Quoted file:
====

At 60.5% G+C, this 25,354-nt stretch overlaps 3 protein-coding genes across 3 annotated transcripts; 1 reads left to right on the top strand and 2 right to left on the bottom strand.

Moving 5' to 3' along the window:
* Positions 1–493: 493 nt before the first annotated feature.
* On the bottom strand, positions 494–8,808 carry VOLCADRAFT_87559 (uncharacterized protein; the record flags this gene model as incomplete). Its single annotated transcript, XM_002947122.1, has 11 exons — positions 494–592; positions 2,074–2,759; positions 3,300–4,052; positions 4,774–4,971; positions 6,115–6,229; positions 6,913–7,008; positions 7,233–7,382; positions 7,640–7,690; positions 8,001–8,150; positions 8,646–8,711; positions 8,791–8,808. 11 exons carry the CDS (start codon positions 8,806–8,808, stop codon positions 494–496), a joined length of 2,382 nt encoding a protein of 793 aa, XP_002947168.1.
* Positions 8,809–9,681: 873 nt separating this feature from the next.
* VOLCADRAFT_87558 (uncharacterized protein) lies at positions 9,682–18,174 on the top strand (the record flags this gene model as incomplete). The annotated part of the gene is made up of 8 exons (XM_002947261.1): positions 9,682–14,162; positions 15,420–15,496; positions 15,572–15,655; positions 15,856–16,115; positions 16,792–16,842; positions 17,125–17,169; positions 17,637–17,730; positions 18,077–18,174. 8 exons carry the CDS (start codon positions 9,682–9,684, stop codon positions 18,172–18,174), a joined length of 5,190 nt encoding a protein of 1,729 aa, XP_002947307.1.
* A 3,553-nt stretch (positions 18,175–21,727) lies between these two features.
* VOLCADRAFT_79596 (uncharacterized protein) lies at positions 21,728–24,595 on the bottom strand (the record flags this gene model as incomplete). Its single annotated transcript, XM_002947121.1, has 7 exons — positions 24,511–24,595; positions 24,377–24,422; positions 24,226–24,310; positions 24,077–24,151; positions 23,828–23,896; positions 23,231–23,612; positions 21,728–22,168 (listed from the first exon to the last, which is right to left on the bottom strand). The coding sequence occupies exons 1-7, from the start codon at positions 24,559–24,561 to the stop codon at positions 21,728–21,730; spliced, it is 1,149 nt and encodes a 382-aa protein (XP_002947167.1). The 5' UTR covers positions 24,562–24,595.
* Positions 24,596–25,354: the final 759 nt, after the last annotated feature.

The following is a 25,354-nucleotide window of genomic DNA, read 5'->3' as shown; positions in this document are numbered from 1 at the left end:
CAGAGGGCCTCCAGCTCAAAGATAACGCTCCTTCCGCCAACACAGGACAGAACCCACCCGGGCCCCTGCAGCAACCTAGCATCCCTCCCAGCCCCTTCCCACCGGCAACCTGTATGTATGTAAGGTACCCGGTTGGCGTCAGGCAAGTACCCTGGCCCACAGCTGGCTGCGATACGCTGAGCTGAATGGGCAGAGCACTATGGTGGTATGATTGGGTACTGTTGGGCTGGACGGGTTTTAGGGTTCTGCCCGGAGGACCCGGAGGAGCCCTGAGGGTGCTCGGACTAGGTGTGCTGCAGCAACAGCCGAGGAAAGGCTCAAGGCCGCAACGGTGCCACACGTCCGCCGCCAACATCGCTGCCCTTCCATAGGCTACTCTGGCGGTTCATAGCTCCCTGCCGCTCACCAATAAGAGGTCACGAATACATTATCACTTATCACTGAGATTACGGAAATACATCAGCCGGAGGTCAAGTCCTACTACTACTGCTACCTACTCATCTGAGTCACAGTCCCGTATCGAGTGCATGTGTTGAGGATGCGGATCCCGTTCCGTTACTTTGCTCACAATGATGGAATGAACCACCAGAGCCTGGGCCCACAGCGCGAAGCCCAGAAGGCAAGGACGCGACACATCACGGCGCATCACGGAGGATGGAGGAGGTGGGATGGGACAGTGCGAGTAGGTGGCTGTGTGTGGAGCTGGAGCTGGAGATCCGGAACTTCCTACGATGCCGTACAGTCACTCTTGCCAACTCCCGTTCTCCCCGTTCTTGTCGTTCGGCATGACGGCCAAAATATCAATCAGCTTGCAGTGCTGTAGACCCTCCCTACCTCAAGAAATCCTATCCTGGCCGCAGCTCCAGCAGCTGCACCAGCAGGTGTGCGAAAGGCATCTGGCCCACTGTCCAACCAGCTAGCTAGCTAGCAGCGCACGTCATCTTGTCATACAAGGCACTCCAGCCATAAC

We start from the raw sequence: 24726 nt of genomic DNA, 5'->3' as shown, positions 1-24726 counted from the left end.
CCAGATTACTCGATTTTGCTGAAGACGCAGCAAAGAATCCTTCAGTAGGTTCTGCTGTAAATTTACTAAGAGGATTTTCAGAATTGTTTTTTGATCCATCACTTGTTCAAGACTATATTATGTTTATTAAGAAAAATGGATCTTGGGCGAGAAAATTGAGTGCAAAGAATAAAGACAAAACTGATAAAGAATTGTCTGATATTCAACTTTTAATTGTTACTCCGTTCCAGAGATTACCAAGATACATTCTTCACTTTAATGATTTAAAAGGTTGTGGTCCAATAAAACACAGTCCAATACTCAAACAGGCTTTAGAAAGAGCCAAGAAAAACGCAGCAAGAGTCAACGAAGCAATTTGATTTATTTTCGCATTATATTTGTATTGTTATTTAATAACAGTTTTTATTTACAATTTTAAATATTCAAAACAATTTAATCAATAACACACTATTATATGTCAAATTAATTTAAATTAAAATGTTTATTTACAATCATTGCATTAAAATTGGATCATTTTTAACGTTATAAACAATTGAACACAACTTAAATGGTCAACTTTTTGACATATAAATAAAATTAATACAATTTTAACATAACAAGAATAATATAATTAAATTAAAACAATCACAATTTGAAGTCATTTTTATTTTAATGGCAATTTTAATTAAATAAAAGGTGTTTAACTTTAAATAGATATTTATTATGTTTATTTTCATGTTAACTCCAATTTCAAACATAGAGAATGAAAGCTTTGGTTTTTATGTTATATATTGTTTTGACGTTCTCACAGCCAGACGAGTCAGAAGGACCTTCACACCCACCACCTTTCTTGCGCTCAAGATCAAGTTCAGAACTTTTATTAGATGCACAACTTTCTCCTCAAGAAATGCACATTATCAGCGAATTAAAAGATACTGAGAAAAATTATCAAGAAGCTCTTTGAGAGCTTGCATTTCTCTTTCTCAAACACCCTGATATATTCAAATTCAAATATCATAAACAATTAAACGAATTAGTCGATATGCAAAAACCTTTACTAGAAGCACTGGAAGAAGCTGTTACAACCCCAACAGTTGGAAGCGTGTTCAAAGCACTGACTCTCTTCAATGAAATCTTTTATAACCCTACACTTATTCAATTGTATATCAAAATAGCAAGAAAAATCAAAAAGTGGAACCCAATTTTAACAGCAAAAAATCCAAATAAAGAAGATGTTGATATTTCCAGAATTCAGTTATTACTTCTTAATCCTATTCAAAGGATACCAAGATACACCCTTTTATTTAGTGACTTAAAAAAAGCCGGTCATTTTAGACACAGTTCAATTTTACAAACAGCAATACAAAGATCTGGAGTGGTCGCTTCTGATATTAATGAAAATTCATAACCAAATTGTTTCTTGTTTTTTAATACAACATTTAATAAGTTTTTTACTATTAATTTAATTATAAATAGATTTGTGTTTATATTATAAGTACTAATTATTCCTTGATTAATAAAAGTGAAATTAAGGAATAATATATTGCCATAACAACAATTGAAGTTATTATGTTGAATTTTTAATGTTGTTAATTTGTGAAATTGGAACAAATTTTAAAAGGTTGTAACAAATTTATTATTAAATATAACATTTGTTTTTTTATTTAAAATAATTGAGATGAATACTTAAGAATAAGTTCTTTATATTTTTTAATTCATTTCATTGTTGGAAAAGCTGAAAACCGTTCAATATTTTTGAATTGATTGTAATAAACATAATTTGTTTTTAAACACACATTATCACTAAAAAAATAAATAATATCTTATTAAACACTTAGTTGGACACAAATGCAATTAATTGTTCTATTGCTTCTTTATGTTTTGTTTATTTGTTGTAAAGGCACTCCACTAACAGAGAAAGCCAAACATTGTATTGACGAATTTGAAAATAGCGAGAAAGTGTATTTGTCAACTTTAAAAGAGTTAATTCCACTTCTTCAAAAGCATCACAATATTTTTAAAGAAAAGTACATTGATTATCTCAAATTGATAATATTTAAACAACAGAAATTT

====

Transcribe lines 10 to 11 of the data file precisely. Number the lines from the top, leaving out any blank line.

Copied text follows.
The following is a 25,354-nucleotide window of genomic DNA, read 5'->3' as shown; positions in this document are numbered from 1 at the left end:
CAGAGGGCCTCCAGCTCAAAGATAACGCTCCTTCCGCCAACACAGGACAGAACCCACCCGGGCCCCTGCAGCAACCTAGCATCCCTCCCAGCCCCTTCCCACCGGCAACCTGTATGTATGTAAGGTACCCGGTTGGCGTCAGGCAAGTACCCTGGCCCACAGCTGGCTGCGATACGCTGAGCTGAATGGGCAGAGCACTATGGTGGTATGATTGGGTACTGTTGGGCTGGACGGGTTTTAGGGTTCTGCCCGGAGGACCCGGAGGAGCCCTGAGGGTGCTCGGACTAGGTGTGCTGCAGCAACAGCCGAGGAAAGGCTCAAGGCCGCAACGGTGCCACACGTCCGCCGCCAACATCGCTGCCCTTCCATAGGCTACTCTGGCGGTTCATAGCTCCCTGCCGCTCACCAATAAGAGGTCACGAATACATTATCACTTATCACTGAGATTACGGAAATACATCAGCCGGAGGTCAAGTCCTACTACTACTGCTACCTACTCATCTGAGTCACAGTCCCGTATCGAGTGCATGTGTTGAGGATGCGGATCCCGTTCCGTTACTTTGCTCACAATGATGGAATGAACCACCAGAGCCTGGGCCCACAGCGCGAAGCCCAGAAGGCAAGGACGCGACACATCACGGCGCATCACGGAGGATGGAGGAGGTGGGATGGGACAGTGCGAGTAGGTGGCTGTGTGTGGAGCTGGAGCTGGAGATCCGGAACTTCCTACGATGCCGTACAGTCACTCTTGCCAACTCCCGTTCTCCCCGTTCTTGTCGTTCGGCATGACGGCCAAAATATCAATCAGCTTGCAGTGCTGTAGACCCTCCCTACCTCAAGAAATCCTATCCTGGCCGCAGCTCCAGCAGCTGCACCAGCAGGTGTGCGAAAGGCATCTGGCCCACTGTCCAACCAGCTAGCTAGCTAGCAGCGCACGTCATCTTGTCATACAAGGCACTCCAGCCATAAC